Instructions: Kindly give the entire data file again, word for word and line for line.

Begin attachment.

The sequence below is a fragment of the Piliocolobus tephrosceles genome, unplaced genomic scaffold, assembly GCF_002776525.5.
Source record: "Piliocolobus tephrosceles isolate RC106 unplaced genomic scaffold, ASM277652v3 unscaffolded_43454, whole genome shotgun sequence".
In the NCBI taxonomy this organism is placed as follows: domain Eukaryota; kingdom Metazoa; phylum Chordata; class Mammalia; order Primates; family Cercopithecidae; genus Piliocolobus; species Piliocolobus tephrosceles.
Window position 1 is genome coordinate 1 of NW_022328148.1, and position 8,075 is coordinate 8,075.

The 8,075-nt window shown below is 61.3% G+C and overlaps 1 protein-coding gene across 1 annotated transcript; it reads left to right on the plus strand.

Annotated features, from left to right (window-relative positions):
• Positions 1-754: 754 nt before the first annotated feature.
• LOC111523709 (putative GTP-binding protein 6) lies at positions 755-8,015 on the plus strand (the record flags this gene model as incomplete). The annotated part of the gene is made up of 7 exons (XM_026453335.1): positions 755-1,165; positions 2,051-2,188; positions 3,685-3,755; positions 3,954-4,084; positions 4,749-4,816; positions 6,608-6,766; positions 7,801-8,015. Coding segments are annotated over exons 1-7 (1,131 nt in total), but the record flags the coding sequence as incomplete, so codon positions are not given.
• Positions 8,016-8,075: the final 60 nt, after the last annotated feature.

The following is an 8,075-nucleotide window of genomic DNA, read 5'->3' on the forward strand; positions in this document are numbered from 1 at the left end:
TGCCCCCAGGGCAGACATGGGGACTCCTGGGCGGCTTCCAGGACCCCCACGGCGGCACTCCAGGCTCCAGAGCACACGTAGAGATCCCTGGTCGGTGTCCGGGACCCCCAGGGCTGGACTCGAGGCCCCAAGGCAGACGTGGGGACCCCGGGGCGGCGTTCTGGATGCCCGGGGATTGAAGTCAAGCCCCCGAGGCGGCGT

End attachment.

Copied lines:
The sequence below is a fragment of the Piliocolobus tephrosceles genome, unplaced genomic scaffold, assembly GCF_002776525.5.
Source record: "Piliocolobus tephrosceles isolate RC106 unplaced genomic scaffold, ASM277652v3 unscaffolded_43454, whole genome shotgun sequence".
In the NCBI taxonomy this organism is placed as follows: domain Eukaryota; kingdom Metazoa; phylum Chordata; class Mammalia; order Primates; family Cercopithecidae; genus Piliocolobus; species Piliocolobus tephrosceles.
Window position 1 is genome coordinate 1 of NW_022328148.1, and position 8,075 is coordinate 8,075.

The 8,075-nt window shown below is 61.3% G+C and overlaps 1 protein-coding gene across 1 annotated transcript; it reads left to right on the plus strand.

Annotated features, from left to right (window-relative positions):
• Positions 1-754: 754 nt before the first annotated feature.
• LOC111523709 (putative GTP-binding protein 6) lies at positions 755-8,015 on the plus strand (the record flags this gene model as incomplete). The annotated part of the gene is made up of 7 exons (XM_026453335.1): positions 755-1,165; positions 2,051-2,188; positions 3,685-3,755; positions 3,954-4,084; positions 4,749-4,816; positions 6,608-6,766; positions 7,801-8,015. Coding segments are annotated over exons 1-7 (1,131 nt in total), but the record flags the coding sequence as incomplete, so codon positions are not given.
• Positions 8,016-8,075: the final 60 nt, after the last annotated feature.

The following is an 8,075-nucleotide window of genomic DNA, read 5'->3' on the forward strand; positions in this document are numbered from 1 at the left end:
TGCCCCCAGGGCAGACATGGGGACTCCTGGGCGGCTTCCAGGACCCCCACGGCGGCACTCCAGGCTCCAGAGCACACGTAGAGATCCCTGGTCGGTGTCCGGGACCCCCAGGGCTGGACTCGAGGCCCCAAGGCAGACGTGGGGACCCCGGGGCGGCGTTCTGGATGCCCGGGGATTGAAGTCAAGCCCCCGAGGCGGCGT